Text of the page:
Another inefficiency was duplication of coverage: the system allocated people to insurance carriers based on both their location and their employment. Thus, it was possible to be insured by more than one carrier (in fact, 33 per cent of contributing individuals had multiple insurers). This created further inequities as people with multiple insurers had a wider range of providers and payment options to choose from.
These challenges were compounded by the fact there was no single coding system for healthcare services, which made it difficult to compare prices across services and meant there was little transparency.
As a result of this research, LSE Health developed a number of policy options for the Austrian government.
LSE Health proposed four options to restructure Austria’s social health insurance system. These models were presented by Professor Mossialos and relevant ministers to the media and key stakeholders in August 2017, in conjunction with their formal consideration by policymakers:
Model One proposed that the 21 carriers be amalgamated into four: one national accident insurance carrier, one national pension insurance carrier, one employed health insurance carrier, and one self-employed insurance carrier (for the self-employed and farmers).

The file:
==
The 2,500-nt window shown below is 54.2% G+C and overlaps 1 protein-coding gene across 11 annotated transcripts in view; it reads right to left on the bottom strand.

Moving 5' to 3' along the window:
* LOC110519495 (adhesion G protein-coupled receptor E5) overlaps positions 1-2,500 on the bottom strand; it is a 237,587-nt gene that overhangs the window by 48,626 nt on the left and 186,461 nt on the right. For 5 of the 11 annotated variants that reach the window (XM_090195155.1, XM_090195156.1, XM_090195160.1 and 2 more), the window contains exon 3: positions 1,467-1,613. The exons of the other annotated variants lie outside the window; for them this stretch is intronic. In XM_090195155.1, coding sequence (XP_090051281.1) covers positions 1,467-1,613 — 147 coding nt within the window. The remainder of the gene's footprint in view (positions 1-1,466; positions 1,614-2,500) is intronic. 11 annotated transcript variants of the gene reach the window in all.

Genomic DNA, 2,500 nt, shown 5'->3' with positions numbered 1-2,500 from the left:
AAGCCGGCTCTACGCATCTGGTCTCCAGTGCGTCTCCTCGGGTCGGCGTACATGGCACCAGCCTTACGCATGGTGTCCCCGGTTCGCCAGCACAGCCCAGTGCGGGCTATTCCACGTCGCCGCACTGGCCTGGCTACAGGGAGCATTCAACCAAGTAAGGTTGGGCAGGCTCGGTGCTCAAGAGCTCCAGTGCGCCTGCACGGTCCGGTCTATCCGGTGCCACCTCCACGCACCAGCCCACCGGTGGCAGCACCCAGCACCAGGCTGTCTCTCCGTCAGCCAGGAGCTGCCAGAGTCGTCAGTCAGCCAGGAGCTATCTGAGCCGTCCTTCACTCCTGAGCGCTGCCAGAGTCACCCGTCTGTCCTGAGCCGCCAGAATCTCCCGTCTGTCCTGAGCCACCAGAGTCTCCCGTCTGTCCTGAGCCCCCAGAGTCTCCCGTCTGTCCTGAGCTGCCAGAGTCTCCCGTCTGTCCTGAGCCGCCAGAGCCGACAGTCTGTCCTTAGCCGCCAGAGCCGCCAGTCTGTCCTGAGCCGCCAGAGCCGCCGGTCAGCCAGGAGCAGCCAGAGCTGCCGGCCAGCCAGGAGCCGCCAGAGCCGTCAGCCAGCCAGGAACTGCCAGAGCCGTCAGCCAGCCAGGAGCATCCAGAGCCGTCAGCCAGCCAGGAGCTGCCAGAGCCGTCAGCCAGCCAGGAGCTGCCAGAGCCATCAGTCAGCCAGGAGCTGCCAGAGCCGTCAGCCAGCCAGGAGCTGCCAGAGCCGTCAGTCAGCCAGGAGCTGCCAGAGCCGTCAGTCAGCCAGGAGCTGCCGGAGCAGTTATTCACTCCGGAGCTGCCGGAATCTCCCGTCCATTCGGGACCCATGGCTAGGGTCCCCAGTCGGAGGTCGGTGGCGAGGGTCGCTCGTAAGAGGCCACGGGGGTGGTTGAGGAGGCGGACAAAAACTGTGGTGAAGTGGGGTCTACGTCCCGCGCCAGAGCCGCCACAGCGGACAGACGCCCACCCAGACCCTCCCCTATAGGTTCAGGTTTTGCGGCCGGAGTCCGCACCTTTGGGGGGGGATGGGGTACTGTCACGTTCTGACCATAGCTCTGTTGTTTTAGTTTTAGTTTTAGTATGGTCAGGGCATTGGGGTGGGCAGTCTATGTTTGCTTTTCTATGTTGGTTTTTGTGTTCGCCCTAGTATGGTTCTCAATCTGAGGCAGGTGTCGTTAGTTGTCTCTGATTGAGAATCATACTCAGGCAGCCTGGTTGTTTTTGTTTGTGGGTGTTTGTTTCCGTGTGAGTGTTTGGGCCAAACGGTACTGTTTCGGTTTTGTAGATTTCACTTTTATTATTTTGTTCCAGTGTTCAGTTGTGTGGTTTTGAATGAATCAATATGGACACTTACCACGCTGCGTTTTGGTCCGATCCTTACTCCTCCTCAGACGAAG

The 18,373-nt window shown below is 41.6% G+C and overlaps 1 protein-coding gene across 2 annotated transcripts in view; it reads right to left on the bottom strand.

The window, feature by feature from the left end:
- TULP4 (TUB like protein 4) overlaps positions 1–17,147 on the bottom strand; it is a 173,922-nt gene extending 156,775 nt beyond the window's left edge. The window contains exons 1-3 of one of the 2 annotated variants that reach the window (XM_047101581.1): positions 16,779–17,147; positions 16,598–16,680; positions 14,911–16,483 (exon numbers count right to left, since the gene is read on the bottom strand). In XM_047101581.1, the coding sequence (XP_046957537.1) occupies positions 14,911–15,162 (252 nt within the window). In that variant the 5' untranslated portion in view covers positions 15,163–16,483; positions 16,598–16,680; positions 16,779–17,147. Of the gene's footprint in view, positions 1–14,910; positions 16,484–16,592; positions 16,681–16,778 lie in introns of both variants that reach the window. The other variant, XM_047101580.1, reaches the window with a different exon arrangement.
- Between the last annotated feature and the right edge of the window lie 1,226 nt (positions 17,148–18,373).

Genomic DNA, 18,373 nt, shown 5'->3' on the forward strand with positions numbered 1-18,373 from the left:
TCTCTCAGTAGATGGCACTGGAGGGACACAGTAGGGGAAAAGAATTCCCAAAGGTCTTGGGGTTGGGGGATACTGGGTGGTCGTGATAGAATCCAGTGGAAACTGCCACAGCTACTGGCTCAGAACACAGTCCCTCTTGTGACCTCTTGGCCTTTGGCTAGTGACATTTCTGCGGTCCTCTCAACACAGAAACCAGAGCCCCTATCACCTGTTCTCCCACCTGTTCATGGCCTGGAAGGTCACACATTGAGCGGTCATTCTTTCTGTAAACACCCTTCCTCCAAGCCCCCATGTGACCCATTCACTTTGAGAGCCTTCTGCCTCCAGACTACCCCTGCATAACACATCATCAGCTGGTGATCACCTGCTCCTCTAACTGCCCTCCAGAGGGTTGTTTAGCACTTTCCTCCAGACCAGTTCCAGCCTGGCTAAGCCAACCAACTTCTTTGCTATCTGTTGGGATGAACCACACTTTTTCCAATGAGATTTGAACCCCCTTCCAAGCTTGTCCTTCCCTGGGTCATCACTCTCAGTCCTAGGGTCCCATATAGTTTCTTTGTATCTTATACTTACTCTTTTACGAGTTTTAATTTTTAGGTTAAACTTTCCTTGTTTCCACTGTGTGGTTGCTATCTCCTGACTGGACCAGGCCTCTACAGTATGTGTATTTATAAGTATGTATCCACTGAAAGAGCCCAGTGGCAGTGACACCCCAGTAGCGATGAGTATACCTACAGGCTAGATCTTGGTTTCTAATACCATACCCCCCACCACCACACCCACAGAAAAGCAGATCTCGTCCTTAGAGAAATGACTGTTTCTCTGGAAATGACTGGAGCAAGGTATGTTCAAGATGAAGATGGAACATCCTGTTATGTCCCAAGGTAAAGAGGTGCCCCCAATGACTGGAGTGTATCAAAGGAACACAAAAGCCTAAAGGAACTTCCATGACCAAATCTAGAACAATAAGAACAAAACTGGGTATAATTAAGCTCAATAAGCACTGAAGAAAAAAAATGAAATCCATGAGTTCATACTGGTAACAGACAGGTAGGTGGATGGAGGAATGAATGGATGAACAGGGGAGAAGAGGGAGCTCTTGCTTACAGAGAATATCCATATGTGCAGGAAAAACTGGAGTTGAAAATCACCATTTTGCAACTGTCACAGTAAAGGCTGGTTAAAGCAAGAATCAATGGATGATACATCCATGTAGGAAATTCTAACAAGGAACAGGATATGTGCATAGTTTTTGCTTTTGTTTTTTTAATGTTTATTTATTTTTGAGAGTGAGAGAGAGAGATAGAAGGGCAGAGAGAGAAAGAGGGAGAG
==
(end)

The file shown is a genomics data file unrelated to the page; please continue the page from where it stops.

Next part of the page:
Model Two proposed a slightly more limited amalgamation: one national pension insurance carrier, one national self-employed insurance carrier, one health insurance carrier (excluding civil servants and rail carriers), one accident insurance carrier (excluding civil servants), and one health and accident insurance carrier for civil servants.
Model Three was a proposal to more fully amalgamate health and accident insurance, resulting in one national pension insurance carrier and one health and accident insurance carrier (split according to the nine states).